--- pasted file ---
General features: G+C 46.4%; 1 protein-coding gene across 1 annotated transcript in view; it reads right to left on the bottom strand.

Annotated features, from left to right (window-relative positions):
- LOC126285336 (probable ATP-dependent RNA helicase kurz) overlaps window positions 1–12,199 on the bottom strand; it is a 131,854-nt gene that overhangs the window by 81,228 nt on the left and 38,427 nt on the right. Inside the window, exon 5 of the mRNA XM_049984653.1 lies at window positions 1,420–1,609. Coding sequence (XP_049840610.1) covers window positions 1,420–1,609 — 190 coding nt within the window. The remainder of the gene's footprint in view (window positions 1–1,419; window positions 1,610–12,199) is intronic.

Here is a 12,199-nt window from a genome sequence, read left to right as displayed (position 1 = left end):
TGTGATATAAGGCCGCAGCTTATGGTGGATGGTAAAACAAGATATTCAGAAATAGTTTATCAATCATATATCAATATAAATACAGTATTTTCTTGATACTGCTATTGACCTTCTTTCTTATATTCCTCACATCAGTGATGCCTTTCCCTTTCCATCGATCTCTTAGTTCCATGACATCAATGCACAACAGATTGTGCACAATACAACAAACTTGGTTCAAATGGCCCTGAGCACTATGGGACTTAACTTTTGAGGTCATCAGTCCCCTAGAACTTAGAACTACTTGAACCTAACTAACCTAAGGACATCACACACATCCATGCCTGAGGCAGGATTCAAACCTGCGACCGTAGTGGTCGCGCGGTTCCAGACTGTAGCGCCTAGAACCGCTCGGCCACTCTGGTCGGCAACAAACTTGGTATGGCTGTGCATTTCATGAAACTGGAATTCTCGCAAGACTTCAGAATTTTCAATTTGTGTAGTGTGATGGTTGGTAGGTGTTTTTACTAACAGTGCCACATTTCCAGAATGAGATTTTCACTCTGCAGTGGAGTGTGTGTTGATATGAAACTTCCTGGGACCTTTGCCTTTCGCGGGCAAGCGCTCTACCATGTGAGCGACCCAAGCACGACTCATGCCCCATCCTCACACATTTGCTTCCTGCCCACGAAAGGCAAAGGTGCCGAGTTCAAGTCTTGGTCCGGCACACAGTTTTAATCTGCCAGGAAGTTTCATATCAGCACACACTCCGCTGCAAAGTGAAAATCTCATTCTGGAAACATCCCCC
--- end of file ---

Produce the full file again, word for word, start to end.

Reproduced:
General features: G+C 46.4%; 1 protein-coding gene across 1 annotated transcript in view; it reads right to left on the bottom strand.

Annotated features, from left to right (window-relative positions):
- LOC126285336 (probable ATP-dependent RNA helicase kurz) overlaps window positions 1–12,199 on the bottom strand; it is a 131,854-nt gene that overhangs the window by 81,228 nt on the left and 38,427 nt on the right. Inside the window, exon 5 of the mRNA XM_049984653.1 lies at window positions 1,420–1,609. Coding sequence (XP_049840610.1) covers window positions 1,420–1,609 — 190 coding nt within the window. The remainder of the gene's footprint in view (window positions 1–1,419; window positions 1,610–12,199) is intronic.

Here is a 12,199-nt window from a genome sequence, read left to right as displayed (position 1 = left end):
TGTGATATAAGGCCGCAGCTTATGGTGGATGGTAAAACAAGATATTCAGAAATAGTTTATCAATCATATATCAATATAAATACAGTATTTTCTTGATACTGCTATTGACCTTCTTTCTTATATTCCTCACATCAGTGATGCCTTTCCCTTTCCATCGATCTCTTAGTTCCATGACATCAATGCACAACAGATTGTGCACAATACAACAAACTTGGTTCAAATGGCCCTGAGCACTATGGGACTTAACTTTTGAGGTCATCAGTCCCCTAGAACTTAGAACTACTTGAACCTAACTAACCTAAGGACATCACACACATCCATGCCTGAGGCAGGATTCAAACCTGCGACCGTAGTGGTCGCGCGGTTCCAGACTGTAGCGCCTAGAACCGCTCGGCCACTCTGGTCGGCAACAAACTTGGTATGGCTGTGCATTTCATGAAACTGGAATTCTCGCAAGACTTCAGAATTTTCAATTTGTGTAGTGTGATGGTTGGTAGGTGTTTTTACTAACAGTGCCACATTTCCAGAATGAGATTTTCACTCTGCAGTGGAGTGTGTGTTGATATGAAACTTCCTGGGACCTTTGCCTTTCGCGGGCAAGCGCTCTACCATGTGAGCGACCCAAGCACGACTCATGCCCCATCCTCACACATTTGCTTCCTGCCCACGAAAGGCAAAGGTGCCGAGTTCAAGTCTTGGTCCGGCACACAGTTTTAATCTGCCAGGAAGTTTCATATCAGCACACACTCCGCTGCAAAGTGAAAATCTCATTCTGGAAACATCCCCC